If your debt is discharged, do you still owe it?

I recently read an online forum which said that a creditor charges off a debt once it’s turned over to collections. What’s more, I gathered that a person does not have to repay this debt and can write “cancelled” on any invoices received from a collection agency instead of paying the bill. Is this information correct?

Unfortunately, the Internet is often a source of misinformation.  If you opt to write “cancelled” on a invoice for a debt you legitimately owe, you may find yourself being sued.  If you’re already dealing with the fallout from past debts, getting sued will only further complicate your situation.

Many people use the words cancelled, charged-off and forgiven interchangeably, but they have different legal meanings.  If you are uncertain of the status of your account, you need to clarify if the creditor is truly forgiving the debt or just charging it off.

When a creditor decides to charge off a debt, the creditor believes that you will not pay what you owe.  However, a charge off represents an accounting entry, and does not indicate that your debt has been cancelled or forgiven. Even after a debt has been charged off, you still owe the money, so a creditor may choose to send your account to a collection agency. Conversely this will hurt your credit score!

On the rare occasion that a creditor would forgive or cancel a debt, a person is no longer legally responsible to pay it.  However, anytime a debt is forgiven, the IRS considers this income. You would be responsible for declaring this on your taxes.  If a creditor forgives a debt, you would receive form 1099-C from the creditor.

When you borrow money, you are legally obligated to repay it. As a consumer, you do not get to decide whether or not to cancel, forgive, or charge off a debt. The creditor that extended you credit owns the debt and decides how it will handle your account. The only exception would be if you file for bankruptcy (again a detriment to your credit score), and then bankruptcy laws would regulate how the account is handled.  If what the forum said was true, consumers all over the country would be cancelling their debts.  This would cause creditors to stop extending credit because consumers would not be repaying what they borrowed.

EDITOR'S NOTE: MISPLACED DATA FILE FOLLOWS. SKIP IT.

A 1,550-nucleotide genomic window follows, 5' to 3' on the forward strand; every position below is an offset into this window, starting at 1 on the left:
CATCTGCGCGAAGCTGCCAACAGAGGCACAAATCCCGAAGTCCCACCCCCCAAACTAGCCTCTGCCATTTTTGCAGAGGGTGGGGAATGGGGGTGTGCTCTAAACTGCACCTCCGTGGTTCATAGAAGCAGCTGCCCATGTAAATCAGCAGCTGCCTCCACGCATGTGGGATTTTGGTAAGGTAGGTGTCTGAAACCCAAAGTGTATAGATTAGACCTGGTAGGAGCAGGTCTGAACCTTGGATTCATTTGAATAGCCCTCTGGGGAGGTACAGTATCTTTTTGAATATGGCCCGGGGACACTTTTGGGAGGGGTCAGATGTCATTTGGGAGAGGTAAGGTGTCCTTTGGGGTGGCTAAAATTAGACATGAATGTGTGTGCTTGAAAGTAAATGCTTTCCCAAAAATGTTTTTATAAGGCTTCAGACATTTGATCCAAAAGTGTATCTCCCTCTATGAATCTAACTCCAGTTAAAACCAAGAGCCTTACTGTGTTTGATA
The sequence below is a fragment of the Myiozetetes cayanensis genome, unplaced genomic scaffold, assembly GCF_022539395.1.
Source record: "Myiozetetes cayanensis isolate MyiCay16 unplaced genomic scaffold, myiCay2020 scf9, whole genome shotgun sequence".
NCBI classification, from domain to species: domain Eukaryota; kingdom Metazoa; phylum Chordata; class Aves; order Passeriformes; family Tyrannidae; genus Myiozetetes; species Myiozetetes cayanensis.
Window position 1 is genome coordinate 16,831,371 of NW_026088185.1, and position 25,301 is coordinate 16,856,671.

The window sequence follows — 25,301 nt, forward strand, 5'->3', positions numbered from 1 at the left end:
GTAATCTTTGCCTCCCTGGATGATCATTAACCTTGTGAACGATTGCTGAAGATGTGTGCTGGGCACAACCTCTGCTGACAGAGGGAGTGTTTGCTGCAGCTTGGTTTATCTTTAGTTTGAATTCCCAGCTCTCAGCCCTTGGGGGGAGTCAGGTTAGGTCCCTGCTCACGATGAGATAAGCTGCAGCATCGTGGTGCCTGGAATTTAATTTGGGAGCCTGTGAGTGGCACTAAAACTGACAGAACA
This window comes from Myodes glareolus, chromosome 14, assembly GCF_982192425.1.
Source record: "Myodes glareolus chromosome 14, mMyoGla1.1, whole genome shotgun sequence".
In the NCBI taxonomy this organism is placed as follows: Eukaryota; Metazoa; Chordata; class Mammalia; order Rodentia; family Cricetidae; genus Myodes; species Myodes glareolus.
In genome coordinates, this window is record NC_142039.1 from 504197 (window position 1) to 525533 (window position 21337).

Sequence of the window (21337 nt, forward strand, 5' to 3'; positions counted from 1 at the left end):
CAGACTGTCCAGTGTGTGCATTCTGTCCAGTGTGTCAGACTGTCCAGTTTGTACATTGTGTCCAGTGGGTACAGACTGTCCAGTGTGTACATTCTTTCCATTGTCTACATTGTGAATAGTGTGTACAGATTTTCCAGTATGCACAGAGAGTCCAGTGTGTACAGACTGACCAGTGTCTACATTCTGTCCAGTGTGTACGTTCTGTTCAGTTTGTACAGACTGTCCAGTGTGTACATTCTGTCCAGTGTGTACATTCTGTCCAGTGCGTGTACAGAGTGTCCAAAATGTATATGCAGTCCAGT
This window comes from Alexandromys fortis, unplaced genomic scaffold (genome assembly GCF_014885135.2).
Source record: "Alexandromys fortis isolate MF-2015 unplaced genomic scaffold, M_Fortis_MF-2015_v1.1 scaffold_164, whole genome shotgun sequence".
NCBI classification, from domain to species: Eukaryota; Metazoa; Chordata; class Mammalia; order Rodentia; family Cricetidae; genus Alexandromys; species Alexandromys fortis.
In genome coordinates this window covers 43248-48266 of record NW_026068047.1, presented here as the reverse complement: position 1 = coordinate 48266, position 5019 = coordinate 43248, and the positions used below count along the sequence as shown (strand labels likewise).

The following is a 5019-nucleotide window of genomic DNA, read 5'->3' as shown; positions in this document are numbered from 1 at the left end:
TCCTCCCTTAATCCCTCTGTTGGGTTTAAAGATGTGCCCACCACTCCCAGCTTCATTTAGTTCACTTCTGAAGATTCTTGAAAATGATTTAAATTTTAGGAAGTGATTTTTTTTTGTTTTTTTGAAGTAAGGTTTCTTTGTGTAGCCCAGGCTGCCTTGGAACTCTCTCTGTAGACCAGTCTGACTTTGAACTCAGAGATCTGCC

If you owe a debt, the best thing you can do is to make arrangements with the creditor to pay it before it gets charged off. If the account goes into collections, then you need to make arrangements to pay the collection agency.

Debt Management Credit Counseling may be able to help by enrolling you in a Debt Management Program which would not only help you pay off the debt, we could ultimately help you maintain excellent credit. Contact a certified credit counselor today thru the information below.

DMCC is a 501 (c)3 nonprofit organization committed to educating consumers on financial issues and providing personal assistance to consumers who have become overextended with debt.  Education is provided free of charge to consumers, as well as personal counseling to identify the best options for the repayment of their debt. To speak to a certified credit counselor, call toll-free 866-618-3328 or email contact@dmcconline.org.DMCC is located at 1330 SE 4th Ave, Suite F, Fort Lauderdale, FL 33316.